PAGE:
The Breakdown

BY Amy Antonation


The Breakdown

With restaurant budgets squeezed ever tighter, money has to come from somewhere. A refrain we’re hearing more often? Skip the in-house prep and buy comparable already-made menu items. With labor costs skyrocketing, it may make more sense to outsource some food prep than to trumpet, “All items made in house!” on your menu.

But how much can you really save taking this route? Paul LaRue, restaurant operations consultant at US Foods, estimates over two-thirds of operators don’t accurately cost out recipes or factor in labor costs. He provides four cost breakdowns for a simple vinaigrette, assuming an entry-level cook being paid about $15 per hour can assemble a gallon of dressing in about 20 minutes. 

The path of least resistance 

  • Buy premade quality vinaigrette at $15 per gallon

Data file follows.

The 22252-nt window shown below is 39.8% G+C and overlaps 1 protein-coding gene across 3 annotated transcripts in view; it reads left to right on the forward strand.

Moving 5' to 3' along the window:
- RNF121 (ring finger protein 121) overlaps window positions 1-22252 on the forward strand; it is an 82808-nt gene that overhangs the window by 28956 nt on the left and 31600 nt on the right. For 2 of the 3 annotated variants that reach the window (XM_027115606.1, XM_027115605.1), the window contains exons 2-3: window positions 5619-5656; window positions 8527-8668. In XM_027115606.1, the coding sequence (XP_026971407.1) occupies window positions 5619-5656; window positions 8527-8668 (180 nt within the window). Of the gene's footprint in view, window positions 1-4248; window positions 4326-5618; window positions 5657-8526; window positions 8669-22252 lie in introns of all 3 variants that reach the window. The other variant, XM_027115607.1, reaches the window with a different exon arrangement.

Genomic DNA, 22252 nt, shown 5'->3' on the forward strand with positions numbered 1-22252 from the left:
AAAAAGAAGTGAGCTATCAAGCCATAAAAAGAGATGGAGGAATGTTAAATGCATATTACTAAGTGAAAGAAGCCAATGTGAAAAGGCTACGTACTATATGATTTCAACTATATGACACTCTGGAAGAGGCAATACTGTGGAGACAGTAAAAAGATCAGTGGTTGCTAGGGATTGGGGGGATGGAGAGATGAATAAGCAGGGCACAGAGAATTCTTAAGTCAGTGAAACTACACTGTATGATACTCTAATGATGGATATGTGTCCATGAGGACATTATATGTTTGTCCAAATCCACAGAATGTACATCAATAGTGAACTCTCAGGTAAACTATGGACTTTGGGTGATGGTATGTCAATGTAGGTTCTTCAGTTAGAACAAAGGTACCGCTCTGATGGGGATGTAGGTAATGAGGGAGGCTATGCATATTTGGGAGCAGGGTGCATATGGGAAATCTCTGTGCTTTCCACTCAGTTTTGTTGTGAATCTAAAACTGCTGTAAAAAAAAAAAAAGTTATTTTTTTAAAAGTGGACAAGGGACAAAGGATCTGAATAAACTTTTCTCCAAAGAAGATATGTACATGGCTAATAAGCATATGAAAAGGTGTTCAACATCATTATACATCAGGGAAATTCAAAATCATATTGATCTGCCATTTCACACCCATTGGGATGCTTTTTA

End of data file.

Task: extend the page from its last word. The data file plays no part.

• Virtually zero labor involved 
  • Total cost: $15 or 11.7 cents per ounce 

Housemade, but… 

  • Buy bulk commodity ingredients for $7.50 
  • $5 labor 
  • Total cost to produce: $12.50 or 9.8 cents per ounce 

Middle of the road 

  • Buy decent ingredients for $10 
  • $5 labor 
  • Total cost to produce: $15 or 11.7 cents per ounce 

The high road 

  • Buy quality ingredients for $17.50 
  • $5 labor 
  • Total cost to produce: $22.50 or 17.5 cents per ounce

Talk to us! Email your experiences (and thoughts, opinions, and questions—anything, really) to


Amy Antonation

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